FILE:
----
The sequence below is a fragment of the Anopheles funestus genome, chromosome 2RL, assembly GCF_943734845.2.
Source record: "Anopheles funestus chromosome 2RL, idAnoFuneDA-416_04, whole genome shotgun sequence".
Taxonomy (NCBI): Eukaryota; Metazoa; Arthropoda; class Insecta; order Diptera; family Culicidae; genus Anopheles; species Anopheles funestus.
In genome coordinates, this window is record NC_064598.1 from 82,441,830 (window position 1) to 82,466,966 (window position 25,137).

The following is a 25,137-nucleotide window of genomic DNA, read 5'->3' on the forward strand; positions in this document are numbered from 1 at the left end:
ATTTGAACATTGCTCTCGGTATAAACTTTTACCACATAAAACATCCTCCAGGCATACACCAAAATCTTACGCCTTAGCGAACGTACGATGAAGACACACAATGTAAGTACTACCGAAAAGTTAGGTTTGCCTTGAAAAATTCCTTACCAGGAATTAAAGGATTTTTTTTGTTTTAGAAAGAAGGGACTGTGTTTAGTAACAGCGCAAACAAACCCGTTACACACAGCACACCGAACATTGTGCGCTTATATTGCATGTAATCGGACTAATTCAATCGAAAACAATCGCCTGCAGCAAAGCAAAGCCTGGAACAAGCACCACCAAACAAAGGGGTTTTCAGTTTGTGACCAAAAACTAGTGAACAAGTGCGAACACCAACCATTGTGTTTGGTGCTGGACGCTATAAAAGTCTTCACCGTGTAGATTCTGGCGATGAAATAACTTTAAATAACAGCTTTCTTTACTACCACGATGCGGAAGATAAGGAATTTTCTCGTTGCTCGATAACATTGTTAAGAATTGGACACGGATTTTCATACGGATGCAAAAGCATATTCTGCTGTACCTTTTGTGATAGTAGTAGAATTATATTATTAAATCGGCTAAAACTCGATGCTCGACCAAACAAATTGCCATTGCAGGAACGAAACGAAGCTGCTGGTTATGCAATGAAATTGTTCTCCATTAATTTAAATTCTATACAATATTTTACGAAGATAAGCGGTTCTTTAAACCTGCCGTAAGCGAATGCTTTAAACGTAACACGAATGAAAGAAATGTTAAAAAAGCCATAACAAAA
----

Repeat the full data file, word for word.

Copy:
The sequence below is a fragment of the Anopheles funestus genome, chromosome 2RL, assembly GCF_943734845.2.
Source record: "Anopheles funestus chromosome 2RL, idAnoFuneDA-416_04, whole genome shotgun sequence".
Taxonomy (NCBI): Eukaryota; Metazoa; Arthropoda; class Insecta; order Diptera; family Culicidae; genus Anopheles; species Anopheles funestus.
In genome coordinates, this window is record NC_064598.1 from 82,441,830 (window position 1) to 82,466,966 (window position 25,137).

The following is a 25,137-nucleotide window of genomic DNA, read 5'->3' on the forward strand; positions in this document are numbered from 1 at the left end:
ATTTGAACATTGCTCTCGGTATAAACTTTTACCACATAAAACATCCTCCAGGCATACACCAAAATCTTACGCCTTAGCGAACGTACGATGAAGACACACAATGTAAGTACTACCGAAAAGTTAGGTTTGCCTTGAAAAATTCCTTACCAGGAATTAAAGGATTTTTTTTGTTTTAGAAAGAAGGGACTGTGTTTAGTAACAGCGCAAACAAACCCGTTACACACAGCACACCGAACATTGTGCGCTTATATTGCATGTAATCGGACTAATTCAATCGAAAACAATCGCCTGCAGCAAAGCAAAGCCTGGAACAAGCACCACCAAACAAAGGGGTTTTCAGTTTGTGACCAAAAACTAGTGAACAAGTGCGAACACCAACCATTGTGTTTGGTGCTGGACGCTATAAAAGTCTTCACCGTGTAGATTCTGGCGATGAAATAACTTTAAATAACAGCTTTCTTTACTACCACGATGCGGAAGATAAGGAATTTTCTCGTTGCTCGATAACATTGTTAAGAATTGGACACGGATTTTCATACGGATGCAAAAGCATATTCTGCTGTACCTTTTGTGATAGTAGTAGAATTATATTATTAAATCGGCTAAAACTCGATGCTCGACCAAACAAATTGCCATTGCAGGAACGAAACGAAGCTGCTGGTTATGCAATGAAATTGTTCTCCATTAATTTAAATTCTATACAATATTTTACGAAGATAAGCGGTTCTTTAAACCTGCCGTAAGCGAATGCTTTAAACGTAACACGAATGAAAGAAATGTTAAAAAAGCCATAACAAAA